Leaders of all the devolved nations have rejected Boris Johnson’s new ‘stay alert’ advice in favour of keeping the ‘stay at home’ message in the fight against coronavirus amid criticism that the new slogan is unclear.
The prime minister was planning to drop his stricter message as he prepared to unveil his plans to ease the lockdown in a broadcast to the nation on Sunday evening.
He is now telling the public to ‘stay at home as much as possible’, keep two metres apart when going out and ‘limit contact’ with other people.
But the government’s efforts to maintain a unified UK-wide response to the pandemic seemed to be in jeopardy as the devolved administrations rejected his message.
The leaders of Scotland, Wales and Northern Ireland said they had not been consulted over the ‘stay alert, control the virus and save lives’ slogan.
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Opposition politicians and a scientist advising the government criticised the new message and Scottish first minister Nicola Sturgeon said the first she had heard of ‘the PM’s new slogan’ was in newspaper reports.
After a Cobra meeting with the PM and devolved leaders, Sturgeon told the Westminster government not to deploy the stay alert message north of the border, warning the ‘vague and imprecise’ slogan could be ‘catastrophic’.
The first minister said she does not know what ‘stay alert means’, adding: ‘Presumably we all live our lives in normal times staying alert to danger.’
She told her daily briefing that the lockdown remained firmly in place in Scotland but said her citizens could take unlimited exercise from Monday.
Sturgeon was not asking additional businesses to open or for people to start returning to work.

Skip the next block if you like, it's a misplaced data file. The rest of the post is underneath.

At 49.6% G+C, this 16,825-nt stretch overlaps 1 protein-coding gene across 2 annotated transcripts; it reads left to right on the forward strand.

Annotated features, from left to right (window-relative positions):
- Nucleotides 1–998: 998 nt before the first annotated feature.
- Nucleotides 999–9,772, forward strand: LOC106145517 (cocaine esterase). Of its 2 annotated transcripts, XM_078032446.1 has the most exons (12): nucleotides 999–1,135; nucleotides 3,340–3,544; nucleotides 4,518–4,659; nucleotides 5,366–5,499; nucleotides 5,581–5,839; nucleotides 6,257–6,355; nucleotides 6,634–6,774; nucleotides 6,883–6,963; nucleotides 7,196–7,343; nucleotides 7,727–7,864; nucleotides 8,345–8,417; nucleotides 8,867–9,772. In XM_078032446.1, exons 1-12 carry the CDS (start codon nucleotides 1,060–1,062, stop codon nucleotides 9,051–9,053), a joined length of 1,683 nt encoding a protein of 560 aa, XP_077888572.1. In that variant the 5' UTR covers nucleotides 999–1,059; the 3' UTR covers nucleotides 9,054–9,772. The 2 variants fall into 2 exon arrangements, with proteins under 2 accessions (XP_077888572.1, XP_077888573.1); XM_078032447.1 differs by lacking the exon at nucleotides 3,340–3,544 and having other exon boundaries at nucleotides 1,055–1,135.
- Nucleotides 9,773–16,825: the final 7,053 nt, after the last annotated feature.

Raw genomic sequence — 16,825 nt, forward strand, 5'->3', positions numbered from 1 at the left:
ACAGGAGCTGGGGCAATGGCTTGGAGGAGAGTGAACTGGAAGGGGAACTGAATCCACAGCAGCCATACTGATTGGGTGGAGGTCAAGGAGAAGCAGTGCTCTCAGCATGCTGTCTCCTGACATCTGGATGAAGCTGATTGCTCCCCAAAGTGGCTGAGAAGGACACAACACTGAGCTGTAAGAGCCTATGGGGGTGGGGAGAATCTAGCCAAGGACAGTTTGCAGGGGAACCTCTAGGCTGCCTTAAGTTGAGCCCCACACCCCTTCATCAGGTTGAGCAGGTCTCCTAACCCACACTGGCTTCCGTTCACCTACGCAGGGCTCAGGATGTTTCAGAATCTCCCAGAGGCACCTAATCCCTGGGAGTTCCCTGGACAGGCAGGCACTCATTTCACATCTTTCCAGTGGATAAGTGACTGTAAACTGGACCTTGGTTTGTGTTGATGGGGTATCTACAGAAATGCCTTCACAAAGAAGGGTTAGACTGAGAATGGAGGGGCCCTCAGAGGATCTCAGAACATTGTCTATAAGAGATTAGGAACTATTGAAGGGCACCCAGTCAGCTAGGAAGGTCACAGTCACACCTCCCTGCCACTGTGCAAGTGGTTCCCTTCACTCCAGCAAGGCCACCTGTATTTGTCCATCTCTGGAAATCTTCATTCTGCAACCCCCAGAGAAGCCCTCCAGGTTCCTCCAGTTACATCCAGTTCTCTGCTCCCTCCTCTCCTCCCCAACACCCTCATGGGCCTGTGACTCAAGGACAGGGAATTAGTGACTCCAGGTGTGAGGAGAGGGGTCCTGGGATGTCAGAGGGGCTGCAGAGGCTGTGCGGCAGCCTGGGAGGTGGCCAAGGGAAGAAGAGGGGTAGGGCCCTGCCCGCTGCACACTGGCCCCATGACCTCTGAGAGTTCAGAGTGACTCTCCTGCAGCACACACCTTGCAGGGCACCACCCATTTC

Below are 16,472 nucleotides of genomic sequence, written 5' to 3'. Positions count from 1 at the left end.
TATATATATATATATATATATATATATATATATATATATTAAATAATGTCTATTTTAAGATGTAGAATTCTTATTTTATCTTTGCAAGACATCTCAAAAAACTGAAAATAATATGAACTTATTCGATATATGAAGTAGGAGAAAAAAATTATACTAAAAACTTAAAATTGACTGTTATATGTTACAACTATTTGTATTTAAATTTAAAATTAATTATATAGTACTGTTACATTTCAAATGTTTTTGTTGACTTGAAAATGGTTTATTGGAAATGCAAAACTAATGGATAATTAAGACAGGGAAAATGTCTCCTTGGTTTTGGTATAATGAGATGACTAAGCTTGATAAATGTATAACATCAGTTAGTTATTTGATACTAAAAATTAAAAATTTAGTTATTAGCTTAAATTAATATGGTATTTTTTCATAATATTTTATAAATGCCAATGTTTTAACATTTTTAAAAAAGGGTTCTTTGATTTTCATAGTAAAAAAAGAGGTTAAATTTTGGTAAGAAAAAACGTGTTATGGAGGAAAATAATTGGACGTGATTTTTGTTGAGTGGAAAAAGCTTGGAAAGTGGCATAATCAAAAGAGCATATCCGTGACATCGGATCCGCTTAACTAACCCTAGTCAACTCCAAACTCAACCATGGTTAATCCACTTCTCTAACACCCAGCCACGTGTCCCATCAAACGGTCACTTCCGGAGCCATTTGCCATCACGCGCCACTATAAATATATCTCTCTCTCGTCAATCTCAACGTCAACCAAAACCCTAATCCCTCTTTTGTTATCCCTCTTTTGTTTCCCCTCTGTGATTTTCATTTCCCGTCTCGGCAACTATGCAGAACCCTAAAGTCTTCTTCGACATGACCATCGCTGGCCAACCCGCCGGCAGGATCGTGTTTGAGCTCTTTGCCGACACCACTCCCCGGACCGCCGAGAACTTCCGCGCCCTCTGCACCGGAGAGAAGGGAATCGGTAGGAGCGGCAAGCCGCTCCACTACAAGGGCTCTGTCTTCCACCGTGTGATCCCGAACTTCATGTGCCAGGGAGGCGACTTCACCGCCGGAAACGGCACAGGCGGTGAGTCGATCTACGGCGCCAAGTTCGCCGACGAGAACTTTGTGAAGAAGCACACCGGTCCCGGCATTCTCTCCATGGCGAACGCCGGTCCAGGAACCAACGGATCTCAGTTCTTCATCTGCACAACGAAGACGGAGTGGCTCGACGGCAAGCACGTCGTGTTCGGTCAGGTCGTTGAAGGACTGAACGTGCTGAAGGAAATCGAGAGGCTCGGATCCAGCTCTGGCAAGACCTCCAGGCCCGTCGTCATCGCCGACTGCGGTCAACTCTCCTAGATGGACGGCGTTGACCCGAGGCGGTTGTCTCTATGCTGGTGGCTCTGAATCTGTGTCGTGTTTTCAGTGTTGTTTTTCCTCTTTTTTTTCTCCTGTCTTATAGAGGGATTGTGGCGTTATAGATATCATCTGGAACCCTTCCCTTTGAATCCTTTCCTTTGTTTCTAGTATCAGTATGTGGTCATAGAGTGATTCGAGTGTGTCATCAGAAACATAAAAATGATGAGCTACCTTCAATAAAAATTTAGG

And she said she does not expect Downing Street’s immediate changes to be ‘significant’, with any differences to Scotland being ‘relatively minor’ for now.
Her Welsh counterpart, Mark Drakeford, said the ‘stay home’ message has not changed in Wales and Northern Ireland first minister Arlene Foster also said the nation will continue to use the ‘stay at home, protect the NHS, save lives’ message.
Downing Street sought to explain the ‘control the virus’ aspect, saying the public could do that by keeping the rate of infection down by ‘staying alert and following the rules’.
‘This is how we can continue to save lives and livelihoods as we start to recover from coronavirus,’ a No 10 spokesman said.
But behavioural expert Professor Susan Michie, who is a member of the scientific advisory group for emergencies (SAGE), said the new slogan is ‘a long way from’ being clear and consistent.
‘Dropping the ‘stay at home’ message from the main slogan in favour of generalised alertness may be taken as a green light by many to not stay at home and begin socialising with friends and other activities that increase the risk of transmission,’ the UCL scientist told the PA news agency.
Shadow health secretary Jonathan Ashworth earlier called for the PM to give ‘crystal-clear clarity’ on how the public must behave amid concerns that the lockdown is in jeopardy.
Ed Davey, acting Lib Dem eader, said the government must publish the science behind their decision.
He said: ‘Changing the slogan now, while in practice keeping the lockdown in place, makes the police’s job near impossible and may cause considerable alarm. Ministers risk sowing confusion and losing public trust with this muddled communications strategy and lack of transparency.
‘It’s not clear why the prime minister has made this decision. For it to make any sense, we need total transparency on the science and advice that has led to this change. Ministers must publish the evidence they are relying on to make these decisions to allow for real scrutiny.
‘We need to test, trace and isolate to keep people safe. Any move beyond lockdown will require this approach to prevent a new surge in infections and save lives. The government must be clear about when we can expect the roll out of such a system across the UK.’